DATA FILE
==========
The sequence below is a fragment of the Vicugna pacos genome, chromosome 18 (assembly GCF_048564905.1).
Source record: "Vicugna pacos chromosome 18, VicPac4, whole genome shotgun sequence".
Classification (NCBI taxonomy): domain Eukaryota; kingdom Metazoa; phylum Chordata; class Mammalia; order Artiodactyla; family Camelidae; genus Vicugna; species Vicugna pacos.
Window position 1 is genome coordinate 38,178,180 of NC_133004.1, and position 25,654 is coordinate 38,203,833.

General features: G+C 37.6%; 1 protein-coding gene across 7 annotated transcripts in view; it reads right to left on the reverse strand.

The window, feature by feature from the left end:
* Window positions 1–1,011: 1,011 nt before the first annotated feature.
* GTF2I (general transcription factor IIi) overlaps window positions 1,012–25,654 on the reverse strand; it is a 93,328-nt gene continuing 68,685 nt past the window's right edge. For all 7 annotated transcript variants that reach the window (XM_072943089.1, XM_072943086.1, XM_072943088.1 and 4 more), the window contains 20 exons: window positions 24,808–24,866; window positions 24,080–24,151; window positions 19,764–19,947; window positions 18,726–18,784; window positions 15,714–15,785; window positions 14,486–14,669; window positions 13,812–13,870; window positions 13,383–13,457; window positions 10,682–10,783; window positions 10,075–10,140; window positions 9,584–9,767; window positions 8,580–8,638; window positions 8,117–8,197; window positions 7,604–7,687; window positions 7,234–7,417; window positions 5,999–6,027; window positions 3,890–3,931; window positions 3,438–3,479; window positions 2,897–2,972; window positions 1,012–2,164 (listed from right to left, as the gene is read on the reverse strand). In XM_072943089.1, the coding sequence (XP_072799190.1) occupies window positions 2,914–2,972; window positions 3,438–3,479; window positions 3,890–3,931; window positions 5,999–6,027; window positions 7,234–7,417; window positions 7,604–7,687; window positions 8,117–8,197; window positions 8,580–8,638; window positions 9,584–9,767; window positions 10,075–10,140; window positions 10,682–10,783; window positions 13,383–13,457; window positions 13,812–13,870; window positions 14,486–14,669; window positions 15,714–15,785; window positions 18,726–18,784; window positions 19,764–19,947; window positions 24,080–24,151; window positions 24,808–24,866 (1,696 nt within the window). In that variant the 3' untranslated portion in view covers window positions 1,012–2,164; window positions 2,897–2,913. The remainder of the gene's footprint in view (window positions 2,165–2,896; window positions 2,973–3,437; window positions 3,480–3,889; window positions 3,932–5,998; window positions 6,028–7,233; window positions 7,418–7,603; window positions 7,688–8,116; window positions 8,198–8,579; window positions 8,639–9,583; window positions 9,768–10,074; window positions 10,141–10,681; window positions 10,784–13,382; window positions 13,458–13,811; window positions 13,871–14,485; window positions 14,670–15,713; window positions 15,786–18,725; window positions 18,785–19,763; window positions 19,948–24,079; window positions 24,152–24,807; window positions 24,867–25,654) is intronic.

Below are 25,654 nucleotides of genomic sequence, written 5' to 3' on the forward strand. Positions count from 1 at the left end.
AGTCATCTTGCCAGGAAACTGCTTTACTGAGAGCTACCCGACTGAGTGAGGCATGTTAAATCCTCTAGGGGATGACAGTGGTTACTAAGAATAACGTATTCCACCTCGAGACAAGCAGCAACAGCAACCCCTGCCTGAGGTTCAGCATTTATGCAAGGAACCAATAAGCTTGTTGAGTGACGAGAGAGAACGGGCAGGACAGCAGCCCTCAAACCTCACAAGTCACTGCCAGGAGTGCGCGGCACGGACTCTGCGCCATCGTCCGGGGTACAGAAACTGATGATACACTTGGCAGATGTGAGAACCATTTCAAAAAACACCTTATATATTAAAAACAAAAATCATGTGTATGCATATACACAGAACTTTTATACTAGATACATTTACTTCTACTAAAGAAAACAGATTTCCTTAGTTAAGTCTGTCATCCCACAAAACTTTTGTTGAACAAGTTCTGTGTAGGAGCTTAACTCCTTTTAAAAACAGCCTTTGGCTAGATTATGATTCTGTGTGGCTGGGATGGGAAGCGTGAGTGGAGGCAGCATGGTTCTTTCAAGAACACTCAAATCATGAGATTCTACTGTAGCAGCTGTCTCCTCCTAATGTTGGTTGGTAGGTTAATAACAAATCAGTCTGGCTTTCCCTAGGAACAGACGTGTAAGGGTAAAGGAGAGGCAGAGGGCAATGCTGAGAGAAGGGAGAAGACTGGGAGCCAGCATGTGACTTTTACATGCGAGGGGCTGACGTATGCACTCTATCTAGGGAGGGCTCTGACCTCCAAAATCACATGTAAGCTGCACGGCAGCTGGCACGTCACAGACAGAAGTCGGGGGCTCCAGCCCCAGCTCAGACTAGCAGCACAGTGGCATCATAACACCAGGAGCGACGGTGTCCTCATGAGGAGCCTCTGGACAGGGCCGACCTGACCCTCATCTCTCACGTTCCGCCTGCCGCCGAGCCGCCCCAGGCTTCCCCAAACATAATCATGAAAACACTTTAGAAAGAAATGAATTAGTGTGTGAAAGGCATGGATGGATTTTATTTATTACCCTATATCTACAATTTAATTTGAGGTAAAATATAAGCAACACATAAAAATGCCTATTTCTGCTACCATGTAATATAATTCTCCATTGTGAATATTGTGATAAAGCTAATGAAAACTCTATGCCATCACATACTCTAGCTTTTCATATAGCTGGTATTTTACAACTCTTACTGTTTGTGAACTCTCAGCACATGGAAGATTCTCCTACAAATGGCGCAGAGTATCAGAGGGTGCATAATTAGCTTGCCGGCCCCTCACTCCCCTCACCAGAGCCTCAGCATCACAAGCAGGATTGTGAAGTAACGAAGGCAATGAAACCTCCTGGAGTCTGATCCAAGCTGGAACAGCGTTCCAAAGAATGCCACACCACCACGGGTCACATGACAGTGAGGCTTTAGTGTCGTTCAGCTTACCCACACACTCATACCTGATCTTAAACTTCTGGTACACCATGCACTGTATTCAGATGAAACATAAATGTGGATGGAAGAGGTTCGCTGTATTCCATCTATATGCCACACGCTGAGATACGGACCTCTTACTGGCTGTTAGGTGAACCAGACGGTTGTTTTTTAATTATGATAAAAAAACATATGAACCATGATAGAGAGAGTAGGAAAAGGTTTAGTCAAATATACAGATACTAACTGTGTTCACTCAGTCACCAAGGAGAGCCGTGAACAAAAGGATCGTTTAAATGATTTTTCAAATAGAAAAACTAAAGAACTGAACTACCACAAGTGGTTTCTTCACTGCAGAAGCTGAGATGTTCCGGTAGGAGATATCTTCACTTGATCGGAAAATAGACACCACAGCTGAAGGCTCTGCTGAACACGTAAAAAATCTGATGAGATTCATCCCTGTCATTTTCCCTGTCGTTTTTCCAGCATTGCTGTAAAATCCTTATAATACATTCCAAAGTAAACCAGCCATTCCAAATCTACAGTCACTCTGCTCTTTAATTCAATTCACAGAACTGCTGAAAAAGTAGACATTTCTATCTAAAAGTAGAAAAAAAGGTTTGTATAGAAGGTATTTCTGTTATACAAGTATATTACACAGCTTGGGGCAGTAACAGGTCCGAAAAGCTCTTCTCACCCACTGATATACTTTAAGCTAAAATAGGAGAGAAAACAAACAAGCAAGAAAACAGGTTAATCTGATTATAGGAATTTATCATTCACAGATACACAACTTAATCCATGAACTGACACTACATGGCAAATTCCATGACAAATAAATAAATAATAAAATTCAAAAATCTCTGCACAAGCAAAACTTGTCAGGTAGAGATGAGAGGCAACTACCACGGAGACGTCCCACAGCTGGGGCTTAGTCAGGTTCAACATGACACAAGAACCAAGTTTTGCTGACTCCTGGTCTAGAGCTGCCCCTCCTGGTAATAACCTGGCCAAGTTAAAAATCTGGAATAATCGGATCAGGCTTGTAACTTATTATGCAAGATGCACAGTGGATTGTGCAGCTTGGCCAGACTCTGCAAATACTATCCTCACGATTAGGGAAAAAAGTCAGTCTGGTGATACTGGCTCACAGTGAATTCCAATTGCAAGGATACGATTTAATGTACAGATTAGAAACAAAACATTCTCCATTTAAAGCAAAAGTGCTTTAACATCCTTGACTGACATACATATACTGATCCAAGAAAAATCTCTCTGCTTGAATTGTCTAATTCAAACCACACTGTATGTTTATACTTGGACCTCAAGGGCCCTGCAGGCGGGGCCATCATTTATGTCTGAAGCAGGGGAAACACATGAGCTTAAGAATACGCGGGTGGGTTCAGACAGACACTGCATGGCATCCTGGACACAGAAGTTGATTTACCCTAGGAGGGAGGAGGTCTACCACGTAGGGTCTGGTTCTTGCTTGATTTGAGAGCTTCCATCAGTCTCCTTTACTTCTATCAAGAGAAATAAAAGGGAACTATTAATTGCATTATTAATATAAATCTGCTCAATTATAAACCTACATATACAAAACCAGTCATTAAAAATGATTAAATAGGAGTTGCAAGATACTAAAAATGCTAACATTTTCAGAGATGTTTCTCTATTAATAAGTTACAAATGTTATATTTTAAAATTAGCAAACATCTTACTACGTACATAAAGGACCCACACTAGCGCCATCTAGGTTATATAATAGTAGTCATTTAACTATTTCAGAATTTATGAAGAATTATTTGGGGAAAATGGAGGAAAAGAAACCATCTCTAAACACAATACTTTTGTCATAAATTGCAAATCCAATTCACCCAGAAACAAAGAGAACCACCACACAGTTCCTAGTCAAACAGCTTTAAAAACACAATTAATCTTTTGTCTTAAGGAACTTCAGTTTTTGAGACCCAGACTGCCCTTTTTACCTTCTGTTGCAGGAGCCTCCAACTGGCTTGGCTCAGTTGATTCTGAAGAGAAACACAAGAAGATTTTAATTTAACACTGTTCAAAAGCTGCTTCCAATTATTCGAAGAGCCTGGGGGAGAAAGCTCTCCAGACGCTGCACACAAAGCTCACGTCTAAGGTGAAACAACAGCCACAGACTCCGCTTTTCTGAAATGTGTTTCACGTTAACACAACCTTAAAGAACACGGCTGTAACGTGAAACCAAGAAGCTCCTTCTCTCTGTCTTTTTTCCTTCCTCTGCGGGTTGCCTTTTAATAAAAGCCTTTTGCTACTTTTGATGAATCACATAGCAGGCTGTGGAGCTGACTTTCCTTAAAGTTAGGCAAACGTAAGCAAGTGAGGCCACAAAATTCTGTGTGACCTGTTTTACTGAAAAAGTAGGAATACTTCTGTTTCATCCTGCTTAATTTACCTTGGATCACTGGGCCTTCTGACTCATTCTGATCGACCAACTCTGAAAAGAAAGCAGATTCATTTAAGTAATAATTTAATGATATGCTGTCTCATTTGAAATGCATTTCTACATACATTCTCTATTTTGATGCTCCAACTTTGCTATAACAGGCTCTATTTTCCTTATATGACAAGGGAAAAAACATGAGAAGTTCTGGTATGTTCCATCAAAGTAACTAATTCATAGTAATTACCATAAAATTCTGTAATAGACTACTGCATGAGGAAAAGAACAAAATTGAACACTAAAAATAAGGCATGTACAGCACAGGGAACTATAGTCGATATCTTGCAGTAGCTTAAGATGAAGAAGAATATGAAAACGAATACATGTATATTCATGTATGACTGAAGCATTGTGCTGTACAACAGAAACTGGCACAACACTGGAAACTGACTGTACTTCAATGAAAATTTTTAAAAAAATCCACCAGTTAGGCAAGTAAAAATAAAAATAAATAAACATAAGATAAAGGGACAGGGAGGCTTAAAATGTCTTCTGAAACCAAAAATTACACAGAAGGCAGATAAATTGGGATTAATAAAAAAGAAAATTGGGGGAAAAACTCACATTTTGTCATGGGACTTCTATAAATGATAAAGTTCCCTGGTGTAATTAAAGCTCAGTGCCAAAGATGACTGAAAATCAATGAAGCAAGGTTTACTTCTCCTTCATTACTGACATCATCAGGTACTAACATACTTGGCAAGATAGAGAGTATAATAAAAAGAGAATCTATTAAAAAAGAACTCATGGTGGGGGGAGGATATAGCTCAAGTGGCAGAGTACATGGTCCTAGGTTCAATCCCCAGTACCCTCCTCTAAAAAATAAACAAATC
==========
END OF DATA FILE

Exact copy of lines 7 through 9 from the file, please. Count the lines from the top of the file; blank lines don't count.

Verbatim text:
* Window positions 1–1,011: 1,011 nt before the first annotated feature.
* GTF2I (general transcription factor IIi) overlaps window positions 1,012–25,654 on the reverse strand; it is a 93,328-nt gene continuing 68,685 nt past the window's right edge. For all 7 annotated transcript variants that reach the window (XM_072943089.1, XM_072943086.1, XM_072943088.1 and 4 more), the window contains 20 exons: window positions 24,808–24,866; window positions 24,080–24,151; window positions 19,764–19,947; window positions 18,726–18,784; window positions 15,714–15,785; window positions 14,486–14,669; window positions 13,812–13,870; window positions 13,383–13,457; window positions 10,682–10,783; window positions 10,075–10,140; window positions 9,584–9,767; window positions 8,580–8,638; window positions 8,117–8,197; window positions 7,604–7,687; window positions 7,234–7,417; window positions 5,999–6,027; window positions 3,890–3,931; window positions 3,438–3,479; window positions 2,897–2,972; window positions 1,012–2,164 (listed from right to left, as the gene is read on the reverse strand). In XM_072943089.1, the coding sequence (XP_072799190.1) occupies window positions 2,914–2,972; window positions 3,438–3,479; window positions 3,890–3,931; window positions 5,999–6,027; window positions 7,234–7,417; window positions 7,604–7,687; window positions 8,117–8,197; window positions 8,580–8,638; window positions 9,584–9,767; window positions 10,075–10,140; window positions 10,682–10,783; window positions 13,383–13,457; window positions 13,812–13,870; window positions 14,486–14,669; window positions 15,714–15,785; window positions 18,726–18,784; window positions 19,764–19,947; window positions 24,080–24,151; window positions 24,808–24,866 (1,696 nt within the window). In that variant the 3' untranslated portion in view covers window positions 1,012–2,164; window positions 2,897–2,913. The remainder of the gene's footprint in view (window positions 2,165–2,896; window positions 2,973–3,437; window positions 3,480–3,889; window positions 3,932–5,998; window positions 6,028–7,233; window positions 7,418–7,603; window positions 7,688–8,116; window positions 8,198–8,579; window positions 8,639–9,583; window positions 9,768–10,074; window positions 10,141–10,681; window positions 10,784–13,382; window positions 13,458–13,811; window positions 13,871–14,485; window positions 14,670–15,713; window positions 15,786–18,725; window positions 18,785–19,763; window positions 19,948–24,079; window positions 24,152–24,807; window positions 24,867–25,654) is intronic.

Below are 25,654 nucleotides of genomic sequence, written 5' to 3' on the forward strand. Positions count from 1 at the left end.